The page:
PHOTO COURTESY OF GARRY KESSLER
The common buckeye is a medium-sized butterfly with a 2-inch wingspan.
August 25, 2017, Page A6
By Annie Reid
Westborough Community Land Trust
Watch for buckeyes
Have you seen this colorful butterfly, the common buckeye? So far it’s been a pretty good year for buckeyes. Late summer is a good time to see one.
Recognize common buckeyes (Junonia coenia) by the large eyespots that give them their name and by their orange markings on a tan background.
Keep your eye out for them in open areas such as fields, meadows, powerline cuts, gardens, roadsides, or other disturbed areas. You’ll often find these butterflies in a somewhat dry environment with patches of bare ground, where they like to rest with their wings open. Look for them on the ground.
Common buckeyes are travelers. We think of monarch butterflies (Danaus plexippus) as migrating to Mexico in the fall and returning to our area (over several generations) in the spring, but some other butterflies also make north-south migrations. The common buckeye is one, although its journey is less dramatic than the monarch’s.
Common buckeyes can’t survive our New England winters in any form – egg, caterpillar, pupa, or adult butterfly – but in the spring between May and July some buckeyes migrate northward from southern states where they do live year-round. Some years are better than others, with more buckeyes arriving here. They find mates, lay eggs, and die. During the summer, the next generation hatches and eats and grows as buckeye caterpillars, which become pupae and transform into butterflies. This new generation of buckeyes (or a second new generation) then starts migrating southward as fall approaches. While migrating, buckeyes often follow coastlines or rivers.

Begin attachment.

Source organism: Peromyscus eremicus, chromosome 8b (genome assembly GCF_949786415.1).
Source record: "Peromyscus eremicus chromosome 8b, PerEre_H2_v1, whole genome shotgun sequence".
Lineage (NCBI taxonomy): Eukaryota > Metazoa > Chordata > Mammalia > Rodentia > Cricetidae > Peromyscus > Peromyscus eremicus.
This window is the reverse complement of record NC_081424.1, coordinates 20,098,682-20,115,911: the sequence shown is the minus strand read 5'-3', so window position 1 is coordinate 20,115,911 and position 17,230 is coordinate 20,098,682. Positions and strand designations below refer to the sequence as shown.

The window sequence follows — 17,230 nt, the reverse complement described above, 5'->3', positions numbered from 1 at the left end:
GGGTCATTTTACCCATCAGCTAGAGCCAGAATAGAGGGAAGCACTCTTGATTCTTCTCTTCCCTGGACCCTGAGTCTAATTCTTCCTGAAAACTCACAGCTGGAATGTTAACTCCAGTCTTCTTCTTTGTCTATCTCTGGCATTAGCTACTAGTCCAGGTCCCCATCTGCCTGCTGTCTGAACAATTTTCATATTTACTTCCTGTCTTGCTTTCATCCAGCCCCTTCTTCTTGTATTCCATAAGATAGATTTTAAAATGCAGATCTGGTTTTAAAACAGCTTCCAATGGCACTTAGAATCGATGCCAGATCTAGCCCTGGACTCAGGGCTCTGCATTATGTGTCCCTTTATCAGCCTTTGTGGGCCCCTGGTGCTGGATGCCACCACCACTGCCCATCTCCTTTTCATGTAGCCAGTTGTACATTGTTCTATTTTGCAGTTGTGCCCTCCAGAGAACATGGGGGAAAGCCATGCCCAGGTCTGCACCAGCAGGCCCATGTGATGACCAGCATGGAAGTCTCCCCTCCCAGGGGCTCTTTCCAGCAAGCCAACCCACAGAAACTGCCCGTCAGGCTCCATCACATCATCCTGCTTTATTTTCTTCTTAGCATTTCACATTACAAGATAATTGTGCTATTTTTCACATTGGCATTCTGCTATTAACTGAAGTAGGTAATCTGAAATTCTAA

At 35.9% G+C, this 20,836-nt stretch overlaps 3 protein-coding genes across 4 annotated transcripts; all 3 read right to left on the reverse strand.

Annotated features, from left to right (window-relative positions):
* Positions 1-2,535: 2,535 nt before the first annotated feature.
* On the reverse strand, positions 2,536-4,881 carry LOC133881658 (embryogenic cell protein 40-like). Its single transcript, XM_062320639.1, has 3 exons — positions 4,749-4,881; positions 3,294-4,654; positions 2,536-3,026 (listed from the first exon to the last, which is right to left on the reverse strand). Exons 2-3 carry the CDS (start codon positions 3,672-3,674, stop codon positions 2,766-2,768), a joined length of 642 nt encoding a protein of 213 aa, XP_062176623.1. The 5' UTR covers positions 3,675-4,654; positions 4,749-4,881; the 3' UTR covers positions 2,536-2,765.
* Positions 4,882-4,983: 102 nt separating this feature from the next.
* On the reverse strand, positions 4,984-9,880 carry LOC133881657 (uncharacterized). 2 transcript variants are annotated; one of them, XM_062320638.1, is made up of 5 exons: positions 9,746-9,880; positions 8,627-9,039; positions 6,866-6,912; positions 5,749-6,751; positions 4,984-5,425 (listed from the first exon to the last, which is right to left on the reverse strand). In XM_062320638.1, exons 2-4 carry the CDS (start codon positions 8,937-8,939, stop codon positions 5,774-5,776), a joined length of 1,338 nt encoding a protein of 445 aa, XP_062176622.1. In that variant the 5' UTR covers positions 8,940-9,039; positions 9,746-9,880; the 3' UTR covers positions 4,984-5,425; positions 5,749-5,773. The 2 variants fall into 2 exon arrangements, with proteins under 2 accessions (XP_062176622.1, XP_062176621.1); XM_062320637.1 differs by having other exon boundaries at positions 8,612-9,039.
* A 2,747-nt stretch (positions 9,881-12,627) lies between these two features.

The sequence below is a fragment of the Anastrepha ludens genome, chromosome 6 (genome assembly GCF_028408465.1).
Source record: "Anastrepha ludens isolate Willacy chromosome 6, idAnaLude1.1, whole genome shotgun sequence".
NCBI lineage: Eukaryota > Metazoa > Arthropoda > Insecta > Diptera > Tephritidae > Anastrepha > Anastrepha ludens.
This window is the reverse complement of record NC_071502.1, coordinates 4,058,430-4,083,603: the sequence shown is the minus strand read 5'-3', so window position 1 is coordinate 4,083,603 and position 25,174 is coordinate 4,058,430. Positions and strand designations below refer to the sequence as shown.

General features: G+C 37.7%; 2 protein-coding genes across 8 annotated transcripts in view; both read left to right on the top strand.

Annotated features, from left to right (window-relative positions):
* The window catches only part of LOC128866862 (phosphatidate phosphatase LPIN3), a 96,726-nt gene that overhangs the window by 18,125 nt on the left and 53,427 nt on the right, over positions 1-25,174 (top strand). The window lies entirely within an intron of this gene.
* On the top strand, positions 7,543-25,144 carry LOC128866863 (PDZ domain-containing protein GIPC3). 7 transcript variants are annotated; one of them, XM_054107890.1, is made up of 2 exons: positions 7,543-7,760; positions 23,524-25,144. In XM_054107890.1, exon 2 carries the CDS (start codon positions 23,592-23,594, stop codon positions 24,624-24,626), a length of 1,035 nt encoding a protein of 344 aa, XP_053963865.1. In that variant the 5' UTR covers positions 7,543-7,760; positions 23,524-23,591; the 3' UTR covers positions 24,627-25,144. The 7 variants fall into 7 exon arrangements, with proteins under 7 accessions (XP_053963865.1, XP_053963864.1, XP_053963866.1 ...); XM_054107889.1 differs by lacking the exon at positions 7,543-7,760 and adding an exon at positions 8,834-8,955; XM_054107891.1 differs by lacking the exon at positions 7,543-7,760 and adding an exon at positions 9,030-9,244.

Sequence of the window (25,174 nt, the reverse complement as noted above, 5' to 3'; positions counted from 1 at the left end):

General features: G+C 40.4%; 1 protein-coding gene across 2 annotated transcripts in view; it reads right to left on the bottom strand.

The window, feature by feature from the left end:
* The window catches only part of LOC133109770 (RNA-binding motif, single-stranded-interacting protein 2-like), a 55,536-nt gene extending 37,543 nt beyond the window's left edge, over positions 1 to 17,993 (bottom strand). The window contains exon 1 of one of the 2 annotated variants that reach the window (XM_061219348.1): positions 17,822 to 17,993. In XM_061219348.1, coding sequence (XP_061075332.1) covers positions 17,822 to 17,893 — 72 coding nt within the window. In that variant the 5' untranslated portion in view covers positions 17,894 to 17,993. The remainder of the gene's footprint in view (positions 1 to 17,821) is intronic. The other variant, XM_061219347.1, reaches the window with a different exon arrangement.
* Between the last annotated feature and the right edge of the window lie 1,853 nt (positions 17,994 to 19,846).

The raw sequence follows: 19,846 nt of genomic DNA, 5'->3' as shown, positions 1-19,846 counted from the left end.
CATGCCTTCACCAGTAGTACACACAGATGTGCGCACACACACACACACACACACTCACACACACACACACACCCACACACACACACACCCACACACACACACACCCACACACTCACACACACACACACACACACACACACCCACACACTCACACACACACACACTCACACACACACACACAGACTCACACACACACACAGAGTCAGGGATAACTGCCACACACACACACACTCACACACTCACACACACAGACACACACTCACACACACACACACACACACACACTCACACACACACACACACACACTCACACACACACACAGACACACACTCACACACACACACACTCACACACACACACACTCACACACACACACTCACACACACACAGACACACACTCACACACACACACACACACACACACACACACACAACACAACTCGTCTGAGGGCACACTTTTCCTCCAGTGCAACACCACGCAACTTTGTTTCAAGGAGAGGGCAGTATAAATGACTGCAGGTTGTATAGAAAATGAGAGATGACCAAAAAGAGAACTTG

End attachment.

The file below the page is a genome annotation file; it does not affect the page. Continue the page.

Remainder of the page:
What plants do they seek out as host plants for their eggs and caterpillars? You might want to know this if you have a butterfly garden, or even if you’re just hoping to spot a buckeye. They use several native plants, including gerardias and vervains. But they’re adaptable and now also use certain non-native plants such as narrow-leaved plantain (Plantago lanceolata), a widespread, low-growing weed of fields, lawns, and disturbed places. Buckeyes take nectar from many different summer wildflowers, so watch for them at patches of wild blossoms.
What good are the buckeye’s large eyespots? Aside from helping buckeyes recognize one another, the eyespots give these butterflies some protection from predators, especially birds. When a buckeye opens its wings, flashing the eyespots, a pursuing bird can be briefly put off the chase by the eyespots, which look like they belong to some scary creature.
Or, if the predator has been focusing on the butterfly’s colorful pattern, the butterfly can suddenly seem to disappear when it closes its wings, showing the drab undersides. And as the buckeye quickly flutters away, it may seem to appear and disappear, as the colorful top side of its wings alternates with the drab underside. Try watching a buckeye in flight if you want to see how well this works.
As summer winds down, enjoy looking for buckeyes. They might be harder to find here next year.